• Welcome!

    I am an assistant professor of economics at the University of Erlangen-Nuremberg. I am also an affiliate member of the CESifo Research Network.


    My main fields are labor economics and the economics of innovation.


    I obtained my PhD and my undergraduate degree in economics from LMU Munich and a Master's in economics from University College London. During the last years, I have visited the NBER and BU's Questrom School of Business, the MIT Department of Economics, and the Program on Education Policy and Governance at Harvard University.


    You can find my CV here and my Google Scholar Profile here.


  • How Antitrust Enforcement Can Spur Innovation

    The innovation impacts of Bell Labs' 1956 consent decree

    How Antitrust Enforcement Can Spur Innovation: Bell Labs and the 1956 Consent Decree

    (with Martin Watzinger, Thomas Fackler, and Monika Schnitzer)


    We study the 1956 consent decree against the Bell System to investigate whether patents held by a dominant firm are harmful for innovation and if so, whether compulsory licensing can provide an effective remedy. The consent decree settled an antitrust lawsuit that charged Bell with having foreclosed the market for telecommunications equipment. The terms of the decree allowed Bell to remain a vertically integrated monopolist in the telecommunications industry, but as a remedy, Bell had to license all its existing patents royalty-free. Thus, the path-breaking technologies developed by the Bell Laboratories became freely available to all US companies. We show that in the first five years compulsory licensing increased follow-on innovation building on Bell patents by 17%. This effect is driven mainly by young and small companies. Yet, innovation increased only outside the telecommunications equipment industry. The lack of a positive innovation effect in the telecommunications industry suggests that market foreclosure impedes innovation and that compulsory licensing without structural remedies is ineffective in ending it. The increase of follow-on innovation by small and young companies is in line with the hypothesis that patents held by a dominant firm act as a barrier to entry for start-ups. We show that the removal of this barrier increased long-run U.S. innovation, corroborating historical accounts.



    Forthcoming at American Economic Journal: Economic Policy


    More: YouTube-EEA, Vox, Latest Thinking, New York Times, The Register, The American Prospect, Center for American Progress, Wired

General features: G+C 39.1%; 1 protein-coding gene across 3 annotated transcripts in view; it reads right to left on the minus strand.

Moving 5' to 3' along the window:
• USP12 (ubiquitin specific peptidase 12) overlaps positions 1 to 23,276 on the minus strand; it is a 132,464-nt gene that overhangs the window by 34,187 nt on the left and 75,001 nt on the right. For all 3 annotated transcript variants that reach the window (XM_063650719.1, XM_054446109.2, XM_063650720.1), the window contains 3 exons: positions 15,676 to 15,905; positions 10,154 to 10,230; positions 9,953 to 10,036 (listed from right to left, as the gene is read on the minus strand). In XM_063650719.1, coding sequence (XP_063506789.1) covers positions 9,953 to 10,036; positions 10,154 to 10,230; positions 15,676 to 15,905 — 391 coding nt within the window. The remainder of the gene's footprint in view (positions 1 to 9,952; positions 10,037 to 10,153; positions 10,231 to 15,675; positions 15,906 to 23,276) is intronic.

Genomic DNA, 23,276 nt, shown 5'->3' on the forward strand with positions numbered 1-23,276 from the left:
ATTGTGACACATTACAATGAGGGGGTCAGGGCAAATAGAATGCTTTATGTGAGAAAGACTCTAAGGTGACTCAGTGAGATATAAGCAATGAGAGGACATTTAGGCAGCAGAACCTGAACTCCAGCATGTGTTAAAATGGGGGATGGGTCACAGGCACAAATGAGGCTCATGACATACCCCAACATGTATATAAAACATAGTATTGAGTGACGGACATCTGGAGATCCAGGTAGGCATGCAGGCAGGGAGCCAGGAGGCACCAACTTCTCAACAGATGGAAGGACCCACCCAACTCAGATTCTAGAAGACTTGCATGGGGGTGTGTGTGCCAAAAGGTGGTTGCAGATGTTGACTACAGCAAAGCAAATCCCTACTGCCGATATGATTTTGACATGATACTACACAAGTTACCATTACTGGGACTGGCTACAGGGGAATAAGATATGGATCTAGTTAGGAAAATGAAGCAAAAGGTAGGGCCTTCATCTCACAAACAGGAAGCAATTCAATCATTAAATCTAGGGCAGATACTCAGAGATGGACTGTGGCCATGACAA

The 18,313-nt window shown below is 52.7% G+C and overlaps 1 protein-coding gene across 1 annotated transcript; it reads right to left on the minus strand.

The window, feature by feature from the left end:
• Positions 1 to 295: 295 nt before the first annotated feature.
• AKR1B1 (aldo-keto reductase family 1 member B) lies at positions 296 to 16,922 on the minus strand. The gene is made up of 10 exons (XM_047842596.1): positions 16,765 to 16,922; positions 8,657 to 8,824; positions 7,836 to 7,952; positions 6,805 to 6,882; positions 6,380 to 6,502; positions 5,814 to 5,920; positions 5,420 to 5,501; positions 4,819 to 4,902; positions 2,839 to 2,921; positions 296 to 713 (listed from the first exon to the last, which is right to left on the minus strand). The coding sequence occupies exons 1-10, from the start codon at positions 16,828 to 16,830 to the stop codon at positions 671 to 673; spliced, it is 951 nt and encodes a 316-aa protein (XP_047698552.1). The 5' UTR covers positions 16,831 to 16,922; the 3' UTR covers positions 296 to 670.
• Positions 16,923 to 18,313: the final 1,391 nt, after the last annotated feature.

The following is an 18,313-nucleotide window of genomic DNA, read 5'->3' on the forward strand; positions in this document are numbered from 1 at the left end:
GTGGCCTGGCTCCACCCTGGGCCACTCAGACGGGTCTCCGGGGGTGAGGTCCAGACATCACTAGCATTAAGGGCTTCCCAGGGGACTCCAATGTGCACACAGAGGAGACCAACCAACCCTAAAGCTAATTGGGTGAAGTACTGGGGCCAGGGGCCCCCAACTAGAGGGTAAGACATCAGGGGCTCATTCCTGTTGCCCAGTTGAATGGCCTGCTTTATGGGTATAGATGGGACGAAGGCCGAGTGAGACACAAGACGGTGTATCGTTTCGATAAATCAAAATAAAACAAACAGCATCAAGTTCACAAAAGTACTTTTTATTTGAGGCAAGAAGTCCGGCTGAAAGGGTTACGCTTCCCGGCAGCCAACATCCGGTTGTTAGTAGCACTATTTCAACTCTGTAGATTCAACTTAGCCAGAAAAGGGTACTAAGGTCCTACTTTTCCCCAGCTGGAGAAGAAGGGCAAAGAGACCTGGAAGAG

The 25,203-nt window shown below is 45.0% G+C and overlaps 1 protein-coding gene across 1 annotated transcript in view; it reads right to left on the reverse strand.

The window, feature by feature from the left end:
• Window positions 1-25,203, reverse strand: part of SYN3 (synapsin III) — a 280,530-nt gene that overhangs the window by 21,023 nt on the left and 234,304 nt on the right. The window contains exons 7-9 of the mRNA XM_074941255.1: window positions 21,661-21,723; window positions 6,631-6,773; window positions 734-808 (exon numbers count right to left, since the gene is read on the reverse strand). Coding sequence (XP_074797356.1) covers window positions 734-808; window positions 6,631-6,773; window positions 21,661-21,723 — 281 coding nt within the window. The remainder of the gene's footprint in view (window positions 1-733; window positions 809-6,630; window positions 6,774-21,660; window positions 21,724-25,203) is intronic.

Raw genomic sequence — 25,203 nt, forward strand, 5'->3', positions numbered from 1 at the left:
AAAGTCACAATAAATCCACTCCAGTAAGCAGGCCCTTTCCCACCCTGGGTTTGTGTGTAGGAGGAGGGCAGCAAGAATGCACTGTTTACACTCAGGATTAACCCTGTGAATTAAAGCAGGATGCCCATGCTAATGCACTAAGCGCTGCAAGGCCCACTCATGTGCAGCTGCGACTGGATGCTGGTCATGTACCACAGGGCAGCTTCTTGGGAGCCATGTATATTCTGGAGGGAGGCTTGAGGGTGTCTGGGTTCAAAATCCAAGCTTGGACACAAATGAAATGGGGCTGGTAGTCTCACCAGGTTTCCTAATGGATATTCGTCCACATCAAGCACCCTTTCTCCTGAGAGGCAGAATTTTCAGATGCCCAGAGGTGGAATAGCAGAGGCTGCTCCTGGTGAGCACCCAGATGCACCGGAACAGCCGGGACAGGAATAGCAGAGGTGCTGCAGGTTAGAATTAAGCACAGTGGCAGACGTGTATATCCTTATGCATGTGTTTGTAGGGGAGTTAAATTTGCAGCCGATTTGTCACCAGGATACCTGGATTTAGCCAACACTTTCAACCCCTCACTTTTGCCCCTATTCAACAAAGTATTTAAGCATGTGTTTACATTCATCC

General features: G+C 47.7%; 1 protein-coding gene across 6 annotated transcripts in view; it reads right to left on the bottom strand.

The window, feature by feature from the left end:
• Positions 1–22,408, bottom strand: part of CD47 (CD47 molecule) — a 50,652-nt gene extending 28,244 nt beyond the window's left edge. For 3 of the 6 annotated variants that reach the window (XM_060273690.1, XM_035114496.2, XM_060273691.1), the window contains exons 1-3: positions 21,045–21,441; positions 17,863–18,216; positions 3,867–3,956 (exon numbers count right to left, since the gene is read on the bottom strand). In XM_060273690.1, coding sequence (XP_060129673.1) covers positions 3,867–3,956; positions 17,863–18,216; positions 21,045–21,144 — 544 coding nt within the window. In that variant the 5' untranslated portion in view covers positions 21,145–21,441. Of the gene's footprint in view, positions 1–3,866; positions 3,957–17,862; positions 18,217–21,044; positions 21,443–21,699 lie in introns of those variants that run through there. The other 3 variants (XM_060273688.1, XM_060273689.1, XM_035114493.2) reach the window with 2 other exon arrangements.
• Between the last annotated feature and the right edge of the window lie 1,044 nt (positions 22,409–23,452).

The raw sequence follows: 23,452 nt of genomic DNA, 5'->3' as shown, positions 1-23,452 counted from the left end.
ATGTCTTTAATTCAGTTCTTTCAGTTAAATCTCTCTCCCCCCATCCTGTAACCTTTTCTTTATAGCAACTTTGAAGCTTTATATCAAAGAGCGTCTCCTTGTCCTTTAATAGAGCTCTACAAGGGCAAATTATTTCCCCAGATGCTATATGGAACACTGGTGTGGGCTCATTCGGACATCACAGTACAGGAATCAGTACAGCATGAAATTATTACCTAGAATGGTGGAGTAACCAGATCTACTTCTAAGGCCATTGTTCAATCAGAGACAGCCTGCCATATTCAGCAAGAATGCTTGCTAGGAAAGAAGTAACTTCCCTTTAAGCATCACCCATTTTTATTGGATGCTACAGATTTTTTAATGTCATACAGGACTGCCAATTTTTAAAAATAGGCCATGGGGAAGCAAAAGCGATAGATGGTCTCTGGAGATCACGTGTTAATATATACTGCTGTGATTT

• Disclosure and Subsequent Innovation

    Does access to patents facilitate regional innovation?

    Disclosure and Subsequent Innovation: Evidence from the Patent Depository Library Program

    (with Jeffrey L. Furman and Martin Watzinger)


    How important is access to patent documents for subsequent innovation? We examine the expansion of the USPTO Patent Library system after 1975. Before the Internet, patent libraries provided access to patents. We find that after patent library opening, local patenting increases by 8-20% relative to similar regions, depending on the control group. Additional analyses suggest that disclosure of technical information drives this effect: the effect is strongest in technologies with clear disclosure, inventors increasingly take up ideas from outside their region, and inventor team composition is unaffacted. We thus provide evidence that disclosure plays an important role in cumulative innovation.



    R&R at American Economic Journal: Economic Policy



    NBER Working Paper No. 24660, May 2018


    New version (March 2020)



    Read more: Brookings, Written Description, CATO Research Brief, VoxEU

  • Selected Research in Progress

    Labor Mobility and the Productivity of Scientists

    (with Monika Schnitzer and Martin Watzinger)


    Patents in the Diffusion of a General Purpose Technology: The Case of the Transistor 

    (with Monika Schnitzer and Martin Watzinger)

  • Teaching



    Economics of Innovation (Summer 2020, MSc Economics, FAU Erlangen-Nuremberg)

    Labor Markets in the Knowledge Economy (Summer 2019, MSc Economics, LMU Munich)

    Panel- and Evaluation Methods (Winter 2019/20, MSc Economics, FAU Erlangen-Nuremberg)



    Microeconomics I (Winter 2010/11, Summer 2011, Winter 2018/19, BSc Economics, LMU Munich)

    Microeconomics (Winter 2017/18, Summer 2018, MSc Economics, LMU Munich)

    Managerial Economics I (Winter 2013/14 to Winter 2015/16, MSc in Business Economics, LMU Munich)
    Mathematical Methods for Economists (Summer 2012, BSc Economics, LMU Munich)

    The Economics of Science and Innovation (Summer 2018, MSc Economics, LMU Munich)



    Experiments and Quasi-Experiments in Labor Economics  (Winter 2019/20, Minor Economics, FAU Erlangen-Nuremberg)

    Gender Economics (Winter 2015/16, BSc Economics, LMU Munich)

    Innovation and the Labor Market (Winter 2019/20, BSc Economics, FAU Erlangen-Nuremberg)

    The Economics of Science and Innovation (Winter 2014/15, MSc Economics, LMU Munich)

    The Microeconomics of the Knowledge Economy (Winter 2018/19, BSc Economics, LMU Munich)



    Supervision of multiple Bachelor's and Master's theses both in labor economics and the economics of innovation

  • Other activities

    Co-Organizer, IAB-FAU Labor Reading Group

    Co-Organizer, CRC190 Workshop Future of Labor 2019

    Co-Organizer, EBE Summer Meeting 2016

  • Contact me

    You can reach me at markus.nagler _at_ fau.de